On this day in 1919, the British parliament signed into law the Sex Disqualification (Removal) Act 1919. The Act lifted all restrictions on women taking part in “public functions” such as voting, serving in public office and on juries, and working as lawyers. Additionally, the Act required that women no longer be barred from entry into universities on the basis of their sex. Coming after many decades of pressure from suffragettes and other women’s activist groups, the Act was a massive victory in the history of women’s rights in Britain; the Act was also seen as a model for similar legislation around the world.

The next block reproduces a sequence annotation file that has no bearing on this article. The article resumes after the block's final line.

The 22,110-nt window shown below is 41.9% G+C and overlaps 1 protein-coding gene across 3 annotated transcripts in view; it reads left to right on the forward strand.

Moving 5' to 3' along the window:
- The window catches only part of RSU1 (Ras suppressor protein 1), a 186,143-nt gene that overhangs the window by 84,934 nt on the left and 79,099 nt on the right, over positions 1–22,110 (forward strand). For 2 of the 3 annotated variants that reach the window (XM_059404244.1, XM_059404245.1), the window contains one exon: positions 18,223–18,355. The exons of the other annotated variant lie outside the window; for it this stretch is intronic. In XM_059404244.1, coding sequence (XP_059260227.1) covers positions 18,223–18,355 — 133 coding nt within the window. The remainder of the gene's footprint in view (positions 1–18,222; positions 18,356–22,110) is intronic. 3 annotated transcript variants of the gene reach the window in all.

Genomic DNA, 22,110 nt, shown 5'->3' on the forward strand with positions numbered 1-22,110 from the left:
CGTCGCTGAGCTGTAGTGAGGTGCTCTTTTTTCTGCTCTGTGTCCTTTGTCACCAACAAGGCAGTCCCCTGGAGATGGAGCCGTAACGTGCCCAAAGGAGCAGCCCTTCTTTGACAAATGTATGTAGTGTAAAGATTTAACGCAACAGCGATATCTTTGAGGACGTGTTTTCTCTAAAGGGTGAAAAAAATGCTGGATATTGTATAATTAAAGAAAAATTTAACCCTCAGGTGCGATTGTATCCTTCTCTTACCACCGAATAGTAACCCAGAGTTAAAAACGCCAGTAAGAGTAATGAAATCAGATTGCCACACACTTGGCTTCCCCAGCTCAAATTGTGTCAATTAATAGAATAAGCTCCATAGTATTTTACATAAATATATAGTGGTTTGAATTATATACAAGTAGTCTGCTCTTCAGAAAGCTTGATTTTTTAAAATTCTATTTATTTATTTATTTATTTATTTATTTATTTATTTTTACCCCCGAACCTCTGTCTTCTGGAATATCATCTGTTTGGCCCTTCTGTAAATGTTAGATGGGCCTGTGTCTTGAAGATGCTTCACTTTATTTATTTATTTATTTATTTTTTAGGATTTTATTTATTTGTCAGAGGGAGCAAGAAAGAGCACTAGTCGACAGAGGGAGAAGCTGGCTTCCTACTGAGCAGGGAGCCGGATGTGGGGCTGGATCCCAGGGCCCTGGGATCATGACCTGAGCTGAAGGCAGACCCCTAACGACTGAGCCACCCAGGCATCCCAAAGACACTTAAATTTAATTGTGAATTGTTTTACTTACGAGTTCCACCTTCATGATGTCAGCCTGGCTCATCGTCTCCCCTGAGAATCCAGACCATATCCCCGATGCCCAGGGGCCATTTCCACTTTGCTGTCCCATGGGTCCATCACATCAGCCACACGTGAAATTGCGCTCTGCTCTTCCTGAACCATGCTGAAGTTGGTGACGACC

Since the Act only specifically addressed the issues of university admission, the courts, and the Civil Service, it was “splendidly general” and was one of the most open-to-interpretation (and, as a consequence, useful) bits of legislature regarding the legal status of women. A week after the Act came into effect, Ada Summers – England’s first Justice of the Peace (JP) – was sworn in. Summers went on to serve as a city councillor, then mayor of Stalybridge and opened up a women’s employment centre called the “Ladies Work Society” in her hometown.
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